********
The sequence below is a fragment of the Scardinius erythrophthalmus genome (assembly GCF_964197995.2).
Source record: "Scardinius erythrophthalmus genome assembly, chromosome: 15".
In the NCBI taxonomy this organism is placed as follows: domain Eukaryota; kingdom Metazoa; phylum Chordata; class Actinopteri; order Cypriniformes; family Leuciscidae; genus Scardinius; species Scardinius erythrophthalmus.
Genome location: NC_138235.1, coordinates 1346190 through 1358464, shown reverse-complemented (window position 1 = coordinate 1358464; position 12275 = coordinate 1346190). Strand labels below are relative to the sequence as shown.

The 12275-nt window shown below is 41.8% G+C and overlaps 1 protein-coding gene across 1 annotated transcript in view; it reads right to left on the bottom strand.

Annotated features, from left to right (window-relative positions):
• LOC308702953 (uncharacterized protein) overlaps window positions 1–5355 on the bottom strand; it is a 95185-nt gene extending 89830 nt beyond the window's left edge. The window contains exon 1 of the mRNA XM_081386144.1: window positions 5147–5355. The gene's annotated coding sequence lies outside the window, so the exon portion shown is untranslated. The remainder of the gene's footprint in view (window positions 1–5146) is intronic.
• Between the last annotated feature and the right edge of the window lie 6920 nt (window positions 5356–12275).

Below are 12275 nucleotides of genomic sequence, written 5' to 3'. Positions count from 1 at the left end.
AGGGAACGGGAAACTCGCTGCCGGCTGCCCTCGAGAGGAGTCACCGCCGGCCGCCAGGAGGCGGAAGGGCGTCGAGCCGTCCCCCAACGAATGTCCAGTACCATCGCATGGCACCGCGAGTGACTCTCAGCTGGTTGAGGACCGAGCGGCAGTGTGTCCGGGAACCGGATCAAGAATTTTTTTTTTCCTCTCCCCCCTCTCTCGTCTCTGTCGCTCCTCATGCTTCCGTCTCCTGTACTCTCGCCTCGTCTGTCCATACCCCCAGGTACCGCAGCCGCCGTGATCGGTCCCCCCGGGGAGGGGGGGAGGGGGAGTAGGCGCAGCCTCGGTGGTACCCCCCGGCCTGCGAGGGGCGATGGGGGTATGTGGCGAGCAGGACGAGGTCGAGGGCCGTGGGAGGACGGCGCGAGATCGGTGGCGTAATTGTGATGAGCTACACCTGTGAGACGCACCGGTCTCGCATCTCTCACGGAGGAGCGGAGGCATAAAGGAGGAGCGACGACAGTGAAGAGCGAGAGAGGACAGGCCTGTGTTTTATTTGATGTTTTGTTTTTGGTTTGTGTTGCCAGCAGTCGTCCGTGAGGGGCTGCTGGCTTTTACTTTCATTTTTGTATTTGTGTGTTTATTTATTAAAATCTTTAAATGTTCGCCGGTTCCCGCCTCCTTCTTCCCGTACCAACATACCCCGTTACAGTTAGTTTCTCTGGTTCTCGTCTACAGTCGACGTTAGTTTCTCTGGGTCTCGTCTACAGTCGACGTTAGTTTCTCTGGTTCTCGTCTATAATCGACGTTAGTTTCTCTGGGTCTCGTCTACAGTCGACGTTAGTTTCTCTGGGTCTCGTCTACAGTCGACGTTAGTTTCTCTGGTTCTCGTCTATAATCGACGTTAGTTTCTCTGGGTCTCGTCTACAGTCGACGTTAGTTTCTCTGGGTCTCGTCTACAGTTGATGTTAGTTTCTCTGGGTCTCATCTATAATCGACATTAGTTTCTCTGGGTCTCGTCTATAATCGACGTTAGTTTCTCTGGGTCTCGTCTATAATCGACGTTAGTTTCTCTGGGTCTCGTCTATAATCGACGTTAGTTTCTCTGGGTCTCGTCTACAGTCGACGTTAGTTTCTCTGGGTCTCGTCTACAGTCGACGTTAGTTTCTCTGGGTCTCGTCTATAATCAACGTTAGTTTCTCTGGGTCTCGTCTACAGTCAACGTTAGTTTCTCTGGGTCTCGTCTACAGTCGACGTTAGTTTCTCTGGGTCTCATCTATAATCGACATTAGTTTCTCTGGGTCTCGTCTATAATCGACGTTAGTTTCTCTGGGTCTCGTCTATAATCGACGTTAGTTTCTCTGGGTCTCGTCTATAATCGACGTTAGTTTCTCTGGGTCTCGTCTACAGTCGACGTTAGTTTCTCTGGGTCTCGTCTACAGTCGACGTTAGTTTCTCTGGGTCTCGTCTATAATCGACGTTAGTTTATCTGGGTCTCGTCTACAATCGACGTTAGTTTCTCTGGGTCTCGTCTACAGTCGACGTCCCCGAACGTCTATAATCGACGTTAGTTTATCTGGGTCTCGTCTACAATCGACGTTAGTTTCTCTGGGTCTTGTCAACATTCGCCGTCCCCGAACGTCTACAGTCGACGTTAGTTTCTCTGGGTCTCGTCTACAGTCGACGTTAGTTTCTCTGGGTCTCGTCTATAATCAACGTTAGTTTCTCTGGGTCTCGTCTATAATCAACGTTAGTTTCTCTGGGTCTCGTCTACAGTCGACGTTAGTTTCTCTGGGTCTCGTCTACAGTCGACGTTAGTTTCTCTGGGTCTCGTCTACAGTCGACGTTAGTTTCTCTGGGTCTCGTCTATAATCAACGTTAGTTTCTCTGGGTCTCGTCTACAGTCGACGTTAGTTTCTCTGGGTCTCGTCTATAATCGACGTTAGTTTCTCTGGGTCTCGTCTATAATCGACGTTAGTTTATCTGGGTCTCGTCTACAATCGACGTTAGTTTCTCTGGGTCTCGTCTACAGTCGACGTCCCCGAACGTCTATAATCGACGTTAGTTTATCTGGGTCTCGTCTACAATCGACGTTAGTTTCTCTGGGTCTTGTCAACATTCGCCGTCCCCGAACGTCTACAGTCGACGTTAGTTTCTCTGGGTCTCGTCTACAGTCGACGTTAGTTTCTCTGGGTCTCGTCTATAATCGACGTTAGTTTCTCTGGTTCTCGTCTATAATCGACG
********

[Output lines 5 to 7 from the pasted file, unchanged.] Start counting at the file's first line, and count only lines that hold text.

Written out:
The 12275-nt window shown below is 41.8% G+C and overlaps 1 protein-coding gene across 1 annotated transcript in view; it reads right to left on the bottom strand.

Annotated features, from left to right (window-relative positions):
• LOC308702953 (uncharacterized protein) overlaps window positions 1–5355 on the bottom strand; it is a 95185-nt gene extending 89830 nt beyond the window's left edge. The window contains exon 1 of the mRNA XM_081386144.1: window positions 5147–5355. The gene's annotated coding sequence lies outside the window, so the exon portion shown is untranslated. The remainder of the gene's footprint in view (window positions 1–5146) is intronic.